Biologists have found that correcting the disorganization in DNA can help diagnose genetic diseases caused by mutations.
The authors of the new work conducted a study with mouse cells grown in a laboratory and found that there is a protein that helps to form a structural network under the surface of the cell’s nucleus – this is how DNA remains ordered.
In the following experiments, the researchers highlighted the role of a protein called lamin C, which is useful in the diagnosis and treatment of various genetic disorders associated with DNA disorganization.
It is believed that gene mutations – or mistakes in the genetic code – cause hereditary diseases. Likewise, disorganized genes can have a similar effect. The authors note that genetic tests generally do not take into account the mechanics of DNA organization, although this can be an important basis for the study and treatment of genetic diseases.
The researchers set out to understand how lamines affect how the cell uses and organizes its DNA. They used fluorescent dyes to track three types of lamin proteins – A, B, and C – through cell division, where DNA from one cell is duplicated and then split between two offspring cells.
Lamin B was easy to distinguish, but lamin A and lamin C were previously considered duplicate proteins because they were created from the same gene. But there is growing evidence that type A and type C laminas play different roles.
The research team decided to figure this out and created mouse embryonic cells to either remove the gene that creates lamin B or the gene that contains both lamin A and C. They then used microscopes to observe the behavior of the lamins and whether the cells’ nuclear DNA remained organized when she shared.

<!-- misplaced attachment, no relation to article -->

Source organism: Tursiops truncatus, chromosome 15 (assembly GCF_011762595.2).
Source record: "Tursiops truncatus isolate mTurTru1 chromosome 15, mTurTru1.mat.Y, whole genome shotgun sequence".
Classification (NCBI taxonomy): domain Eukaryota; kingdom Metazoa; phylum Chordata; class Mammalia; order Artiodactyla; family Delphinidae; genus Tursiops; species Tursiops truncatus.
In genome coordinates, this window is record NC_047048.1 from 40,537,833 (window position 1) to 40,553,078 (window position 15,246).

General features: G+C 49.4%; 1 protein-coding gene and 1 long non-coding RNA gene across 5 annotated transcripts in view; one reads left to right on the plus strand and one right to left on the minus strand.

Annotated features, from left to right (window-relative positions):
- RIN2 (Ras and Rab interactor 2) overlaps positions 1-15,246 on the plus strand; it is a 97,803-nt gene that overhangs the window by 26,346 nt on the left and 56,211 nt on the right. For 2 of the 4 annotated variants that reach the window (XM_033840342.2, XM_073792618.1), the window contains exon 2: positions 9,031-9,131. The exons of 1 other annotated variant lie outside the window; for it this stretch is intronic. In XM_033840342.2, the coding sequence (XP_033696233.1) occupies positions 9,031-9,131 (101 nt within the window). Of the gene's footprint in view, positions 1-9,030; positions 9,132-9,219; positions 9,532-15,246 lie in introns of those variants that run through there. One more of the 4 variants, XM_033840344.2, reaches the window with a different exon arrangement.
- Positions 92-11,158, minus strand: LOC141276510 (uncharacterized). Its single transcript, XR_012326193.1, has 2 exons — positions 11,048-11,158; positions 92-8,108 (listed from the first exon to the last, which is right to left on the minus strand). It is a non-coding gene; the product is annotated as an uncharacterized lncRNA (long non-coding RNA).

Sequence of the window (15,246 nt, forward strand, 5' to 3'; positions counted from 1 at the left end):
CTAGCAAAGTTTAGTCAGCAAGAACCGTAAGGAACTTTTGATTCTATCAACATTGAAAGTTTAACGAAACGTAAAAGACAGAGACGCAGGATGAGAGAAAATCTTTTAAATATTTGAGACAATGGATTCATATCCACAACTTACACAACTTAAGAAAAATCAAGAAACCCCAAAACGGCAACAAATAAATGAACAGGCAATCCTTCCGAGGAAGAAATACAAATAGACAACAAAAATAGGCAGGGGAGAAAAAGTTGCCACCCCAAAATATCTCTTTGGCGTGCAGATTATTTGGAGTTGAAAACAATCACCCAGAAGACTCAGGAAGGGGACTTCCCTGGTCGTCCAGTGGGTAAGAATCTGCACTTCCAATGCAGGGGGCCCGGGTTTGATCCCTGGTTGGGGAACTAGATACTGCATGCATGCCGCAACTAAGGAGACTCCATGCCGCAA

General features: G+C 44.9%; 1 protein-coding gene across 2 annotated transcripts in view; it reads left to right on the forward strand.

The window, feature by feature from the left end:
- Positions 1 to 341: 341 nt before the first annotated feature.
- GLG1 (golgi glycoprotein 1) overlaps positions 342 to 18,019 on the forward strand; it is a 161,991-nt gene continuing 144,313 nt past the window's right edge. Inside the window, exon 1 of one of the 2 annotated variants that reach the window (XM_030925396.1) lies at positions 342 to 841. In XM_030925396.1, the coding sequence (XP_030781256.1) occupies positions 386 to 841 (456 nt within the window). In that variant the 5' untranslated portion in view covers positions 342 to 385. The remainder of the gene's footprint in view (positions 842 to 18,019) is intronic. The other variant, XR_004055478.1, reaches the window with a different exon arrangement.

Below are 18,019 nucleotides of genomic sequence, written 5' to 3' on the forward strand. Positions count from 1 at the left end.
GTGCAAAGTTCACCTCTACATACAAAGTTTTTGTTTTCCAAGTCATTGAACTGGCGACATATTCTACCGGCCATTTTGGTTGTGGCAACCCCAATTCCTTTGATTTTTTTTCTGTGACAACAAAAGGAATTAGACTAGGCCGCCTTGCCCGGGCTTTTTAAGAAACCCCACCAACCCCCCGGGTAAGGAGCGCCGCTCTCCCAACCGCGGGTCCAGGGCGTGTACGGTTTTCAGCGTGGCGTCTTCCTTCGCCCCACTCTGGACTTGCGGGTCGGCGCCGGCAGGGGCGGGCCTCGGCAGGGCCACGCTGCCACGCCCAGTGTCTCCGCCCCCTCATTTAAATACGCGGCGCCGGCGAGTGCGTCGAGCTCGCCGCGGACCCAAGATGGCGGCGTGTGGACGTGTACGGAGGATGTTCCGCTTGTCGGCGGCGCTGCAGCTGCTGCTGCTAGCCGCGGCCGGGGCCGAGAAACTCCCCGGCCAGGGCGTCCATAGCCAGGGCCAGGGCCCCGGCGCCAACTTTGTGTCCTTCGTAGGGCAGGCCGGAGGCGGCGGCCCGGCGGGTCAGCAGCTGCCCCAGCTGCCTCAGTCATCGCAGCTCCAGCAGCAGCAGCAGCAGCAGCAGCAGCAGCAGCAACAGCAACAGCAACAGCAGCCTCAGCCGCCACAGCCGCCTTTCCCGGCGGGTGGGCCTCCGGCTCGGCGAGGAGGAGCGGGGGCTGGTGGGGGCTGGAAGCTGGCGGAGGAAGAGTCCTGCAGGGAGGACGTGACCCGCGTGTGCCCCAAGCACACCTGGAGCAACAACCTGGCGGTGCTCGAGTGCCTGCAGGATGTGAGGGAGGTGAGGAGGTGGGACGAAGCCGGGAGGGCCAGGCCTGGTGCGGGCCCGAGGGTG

The research team found that nuclear DNA in cells lacking lamin B looks much the same as when normal cells divide. This means that lamin B may not be essential for DNA reorganization after cell division. But the nuclear DNA in cells without lamins A and C was not rearranged and became entangled.
The researchers then used a series of specialized chemicals to turn off lamin A or lamin C in mouse cells and test each protein independently.
Cells without lamin A were able to reorganize after division as efficiently as normal cells. But the organization of nuclear DNA without Lamin C was in disarray again.
The researchers believe modified Lamin C helps guide DNA into place during reorganization. Once the DNA is organized, lamin Closes its molecular label and binds to the rest of the laminas at the edge of the nucleus.
The researchers note that these results raise questions about the role of lamins in DNA organization and regulation. The team hopes to determine how lamin proteins and genomes behave when one particular type of lamin is mutated or disrupted.